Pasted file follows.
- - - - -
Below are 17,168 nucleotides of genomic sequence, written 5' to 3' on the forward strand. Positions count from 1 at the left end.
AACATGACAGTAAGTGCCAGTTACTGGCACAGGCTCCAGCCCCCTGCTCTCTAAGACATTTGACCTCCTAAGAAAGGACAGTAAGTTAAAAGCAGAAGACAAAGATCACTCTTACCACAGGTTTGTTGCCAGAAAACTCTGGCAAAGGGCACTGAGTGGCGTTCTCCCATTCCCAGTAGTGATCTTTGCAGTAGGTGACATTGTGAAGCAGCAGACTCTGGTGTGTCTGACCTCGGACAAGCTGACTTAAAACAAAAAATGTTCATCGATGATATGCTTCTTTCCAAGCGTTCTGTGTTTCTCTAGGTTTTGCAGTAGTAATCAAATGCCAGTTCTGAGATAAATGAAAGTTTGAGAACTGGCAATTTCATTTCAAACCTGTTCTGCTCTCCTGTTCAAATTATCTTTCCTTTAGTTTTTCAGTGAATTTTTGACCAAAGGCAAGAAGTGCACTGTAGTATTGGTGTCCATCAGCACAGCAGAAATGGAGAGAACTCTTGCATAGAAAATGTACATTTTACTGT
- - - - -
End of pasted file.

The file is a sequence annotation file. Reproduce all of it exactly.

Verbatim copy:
Below are 17,168 nucleotides of genomic sequence, written 5' to 3' on the forward strand. Positions count from 1 at the left end.
AACATGACAGTAAGTGCCAGTTACTGGCACAGGCTCCAGCCCCCTGCTCTCTAAGACATTTGACCTCCTAAGAAAGGACAGTAAGTTAAAAGCAGAAGACAAAGATCACTCTTACCACAGGTTTGTTGCCAGAAAACTCTGGCAAAGGGCACTGAGTGGCGTTCTCCCATTCCCAGTAGTGATCTTTGCAGTAGGTGACATTGTGAAGCAGCAGACTCTGGTGTGTCTGACCTCGGACAAGCTGACTTAAAACAAAAAATGTTCATCGATGATATGCTTCTTTCCAAGCGTTCTGTGTTTCTCTAGGTTTTGCAGTAGTAATCAAATGCCAGTTCTGAGATAAATGAAAGTTTGAGAACTGGCAATTTCATTTCAAACCTGTTCTGCTCTCCTGTTCAAATTATCTTTCCTTTAGTTTTTCAGTGAATTTTTGACCAAAGGCAAGAAGTGCACTGTAGTATTGGTGTCCATCAGCACAGCAGAAATGGAGAGAACTCTTGCATAGAAAATGTACATTTTACTGT